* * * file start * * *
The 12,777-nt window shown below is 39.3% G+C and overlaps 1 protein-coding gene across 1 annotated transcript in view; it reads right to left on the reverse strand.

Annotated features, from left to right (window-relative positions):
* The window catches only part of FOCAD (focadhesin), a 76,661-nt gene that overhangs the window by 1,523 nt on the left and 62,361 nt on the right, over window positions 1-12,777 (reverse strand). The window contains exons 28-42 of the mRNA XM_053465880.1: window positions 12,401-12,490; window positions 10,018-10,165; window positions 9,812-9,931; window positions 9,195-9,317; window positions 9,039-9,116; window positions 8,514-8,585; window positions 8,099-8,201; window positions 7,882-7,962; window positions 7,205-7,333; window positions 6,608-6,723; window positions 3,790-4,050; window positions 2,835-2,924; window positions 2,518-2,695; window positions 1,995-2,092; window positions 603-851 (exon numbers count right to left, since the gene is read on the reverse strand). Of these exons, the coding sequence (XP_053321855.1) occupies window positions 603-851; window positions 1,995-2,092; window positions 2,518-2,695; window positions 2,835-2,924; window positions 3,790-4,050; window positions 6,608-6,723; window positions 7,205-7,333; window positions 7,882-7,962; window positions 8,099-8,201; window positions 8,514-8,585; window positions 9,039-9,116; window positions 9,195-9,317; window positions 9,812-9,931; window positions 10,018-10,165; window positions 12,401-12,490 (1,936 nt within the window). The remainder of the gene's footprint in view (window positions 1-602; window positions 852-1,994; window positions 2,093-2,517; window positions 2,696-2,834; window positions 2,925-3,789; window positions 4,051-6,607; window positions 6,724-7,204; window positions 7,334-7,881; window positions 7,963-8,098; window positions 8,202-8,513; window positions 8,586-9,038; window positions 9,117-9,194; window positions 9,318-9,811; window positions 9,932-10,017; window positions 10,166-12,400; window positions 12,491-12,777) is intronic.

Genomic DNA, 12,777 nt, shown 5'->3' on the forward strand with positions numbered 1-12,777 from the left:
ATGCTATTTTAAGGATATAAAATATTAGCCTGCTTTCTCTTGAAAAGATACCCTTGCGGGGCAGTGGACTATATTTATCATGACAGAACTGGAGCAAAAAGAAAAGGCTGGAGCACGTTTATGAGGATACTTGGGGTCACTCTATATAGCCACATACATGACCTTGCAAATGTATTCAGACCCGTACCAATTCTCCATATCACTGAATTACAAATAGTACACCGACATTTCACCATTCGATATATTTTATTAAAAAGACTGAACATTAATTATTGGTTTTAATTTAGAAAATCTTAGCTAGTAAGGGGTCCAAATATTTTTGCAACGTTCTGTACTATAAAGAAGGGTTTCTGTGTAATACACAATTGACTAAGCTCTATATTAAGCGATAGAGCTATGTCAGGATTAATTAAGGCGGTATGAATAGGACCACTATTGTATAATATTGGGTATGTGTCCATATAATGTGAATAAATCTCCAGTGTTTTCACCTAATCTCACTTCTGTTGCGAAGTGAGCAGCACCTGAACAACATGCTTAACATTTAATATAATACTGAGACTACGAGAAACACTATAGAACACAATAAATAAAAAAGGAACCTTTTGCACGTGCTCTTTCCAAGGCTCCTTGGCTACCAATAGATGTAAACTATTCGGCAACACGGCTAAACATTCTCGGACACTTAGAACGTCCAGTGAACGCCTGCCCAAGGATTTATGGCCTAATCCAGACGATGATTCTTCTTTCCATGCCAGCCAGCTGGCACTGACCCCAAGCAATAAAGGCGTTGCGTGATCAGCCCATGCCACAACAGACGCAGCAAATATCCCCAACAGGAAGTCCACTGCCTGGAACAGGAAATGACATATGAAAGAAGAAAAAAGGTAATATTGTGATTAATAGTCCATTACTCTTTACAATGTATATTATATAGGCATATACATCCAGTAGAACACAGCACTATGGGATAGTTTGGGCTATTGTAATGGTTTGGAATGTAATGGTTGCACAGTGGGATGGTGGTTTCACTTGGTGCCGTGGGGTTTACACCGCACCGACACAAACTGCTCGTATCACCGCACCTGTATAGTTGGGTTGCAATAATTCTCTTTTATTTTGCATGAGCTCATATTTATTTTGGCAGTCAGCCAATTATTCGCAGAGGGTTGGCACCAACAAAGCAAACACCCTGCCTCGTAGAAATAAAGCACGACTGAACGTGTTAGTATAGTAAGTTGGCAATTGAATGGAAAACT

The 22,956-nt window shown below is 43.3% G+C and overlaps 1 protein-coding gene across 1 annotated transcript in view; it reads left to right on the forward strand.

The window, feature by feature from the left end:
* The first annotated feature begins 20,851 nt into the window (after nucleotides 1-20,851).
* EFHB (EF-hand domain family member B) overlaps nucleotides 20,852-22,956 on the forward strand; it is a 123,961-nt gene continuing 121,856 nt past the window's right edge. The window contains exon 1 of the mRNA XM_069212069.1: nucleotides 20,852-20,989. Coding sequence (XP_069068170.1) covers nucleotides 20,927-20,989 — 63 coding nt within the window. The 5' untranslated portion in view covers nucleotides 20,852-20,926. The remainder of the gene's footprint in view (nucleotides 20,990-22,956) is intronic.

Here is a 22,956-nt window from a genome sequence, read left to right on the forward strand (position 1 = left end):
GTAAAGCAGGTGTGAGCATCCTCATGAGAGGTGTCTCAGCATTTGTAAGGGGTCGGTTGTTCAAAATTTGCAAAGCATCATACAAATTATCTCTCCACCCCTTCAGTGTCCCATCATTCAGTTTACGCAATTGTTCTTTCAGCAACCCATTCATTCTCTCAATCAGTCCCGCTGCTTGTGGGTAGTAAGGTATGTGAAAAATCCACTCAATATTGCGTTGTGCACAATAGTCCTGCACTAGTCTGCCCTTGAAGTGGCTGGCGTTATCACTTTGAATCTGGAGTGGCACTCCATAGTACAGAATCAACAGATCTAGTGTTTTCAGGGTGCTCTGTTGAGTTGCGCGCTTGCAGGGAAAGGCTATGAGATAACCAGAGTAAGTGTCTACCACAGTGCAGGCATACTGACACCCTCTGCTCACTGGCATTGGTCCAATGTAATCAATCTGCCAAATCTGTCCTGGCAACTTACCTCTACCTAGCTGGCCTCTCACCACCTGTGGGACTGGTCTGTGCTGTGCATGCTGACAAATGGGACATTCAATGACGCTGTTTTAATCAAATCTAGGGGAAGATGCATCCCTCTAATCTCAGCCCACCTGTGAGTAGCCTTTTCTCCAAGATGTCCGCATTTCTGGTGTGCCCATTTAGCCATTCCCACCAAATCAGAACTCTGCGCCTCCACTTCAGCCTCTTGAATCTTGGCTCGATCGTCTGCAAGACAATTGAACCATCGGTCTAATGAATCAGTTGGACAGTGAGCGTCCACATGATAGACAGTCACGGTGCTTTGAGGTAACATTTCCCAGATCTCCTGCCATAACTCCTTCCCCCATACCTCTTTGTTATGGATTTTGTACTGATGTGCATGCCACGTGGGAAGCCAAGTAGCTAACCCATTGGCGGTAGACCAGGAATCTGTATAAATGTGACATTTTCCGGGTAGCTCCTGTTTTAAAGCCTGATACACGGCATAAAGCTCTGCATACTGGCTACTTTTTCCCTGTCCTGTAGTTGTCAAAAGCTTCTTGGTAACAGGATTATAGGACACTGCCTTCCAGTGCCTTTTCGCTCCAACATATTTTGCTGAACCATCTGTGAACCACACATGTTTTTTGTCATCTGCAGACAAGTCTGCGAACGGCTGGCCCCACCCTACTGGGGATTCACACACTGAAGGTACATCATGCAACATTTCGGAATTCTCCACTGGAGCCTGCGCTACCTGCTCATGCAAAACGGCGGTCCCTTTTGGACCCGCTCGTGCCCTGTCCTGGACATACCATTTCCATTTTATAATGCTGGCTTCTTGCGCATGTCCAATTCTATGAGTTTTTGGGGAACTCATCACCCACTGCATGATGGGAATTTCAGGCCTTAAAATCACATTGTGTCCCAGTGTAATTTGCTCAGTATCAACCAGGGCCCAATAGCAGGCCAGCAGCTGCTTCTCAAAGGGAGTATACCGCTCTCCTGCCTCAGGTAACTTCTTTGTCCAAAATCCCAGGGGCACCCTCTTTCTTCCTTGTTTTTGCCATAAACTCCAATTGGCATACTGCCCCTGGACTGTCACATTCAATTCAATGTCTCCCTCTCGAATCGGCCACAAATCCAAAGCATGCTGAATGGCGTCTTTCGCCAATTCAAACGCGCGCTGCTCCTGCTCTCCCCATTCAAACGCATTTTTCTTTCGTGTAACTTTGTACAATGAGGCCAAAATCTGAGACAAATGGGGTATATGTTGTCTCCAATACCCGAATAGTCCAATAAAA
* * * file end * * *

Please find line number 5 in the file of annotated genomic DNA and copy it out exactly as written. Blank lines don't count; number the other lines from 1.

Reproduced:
ATGCTATTTTAAGGATATAAAATATTAGCCTGCTTTCTCTTGAAAAGATACCCTTGCGGGGCAGTGGACTATATTTATCATGACAGAACTGGAGCAAAAAGAAAAGGCTGGAGCACGTTTATGAGGATACTTGGGGTCACTCTATATAGCCACATACATGACCTTGCAAATGTATTCAGACCCGTACCAATTCTCCATATCACTGAATTACAAATAGTACACCGACATTTCACCATTCGATATATTTTATTAAAAAGACTGAACATTAATTATTGGTTTTAATTTAGAAAATCTTAGCTAGTAAGGGGTCCAAATATTTTTGCAACGTTCTGTACTATAAAGAAGGGTTTCTGTGTAATACACAATTGACTAAGCTCTATATTAAGCGATAGAGCTATGTCAGGATTAATTAAGGCGGTATGAATAGGACCACTATTGTATAATATTGGGTATGTGTCCATATAATGTGAATAAATCTCCAGTGTTTTCACCTAATCTCACTTCTGTTGCGAAGTGAGCAGCACCTGAACAACATGCTTAACATTTAATATAATACTGAGACTACGAGAAACACTATAGAACACAATAAATAAAAAAGGAACCTTTTGCACGTGCTCTTTCCAAGGCTCCTTGGCTACCAATAGATGTAAACTATTCGGCAACACGGCTAAACATTCTCGGACACTTAGAACGTCCAGTGAACGCCTGCCCAAGGATTTATGGCCTAATCCAGACGATGATTCTTCTTTCCATGCCAGCCAGCTGGCACTGACCCCAAGCAATAAAGGCGTTGCGTGATCAGCCCATGCCACAACAGACGCAGCAAATATCCCCAACAGGAAGTCCACTGCCTGGAACAGGAAATGACATATGAAAGAAGAAAAAAGGTAATATTGTGATTAATAGTCCATTACTCTTTACAATGTATATTATATAGGCATATACATCCAGTAGAACACAGCACTATGGGATAGTTTGGGCTATTGTAATGGTTTGGAATGTAATGGTTGCACAGTGGGATGGTGGTTTCACTTGGTGCCGTGGGGTTTACACCGCACCGACACAAACTGCTCGTATCACCGCACCTGTATAGTTGGGTTGCAATAATTCTCTTTTATTTTGCATGAGCTCATATTTATTTTGGCAGTCAGCCAATTATTCGCAGAGGGTTGGCACCAACAAAGCAAACACCCTGCCTCGTAGAAATAAAGCACGACTGAACGTGTTAGTATAGTAAGTTGGCAATTGAATGGAAAACT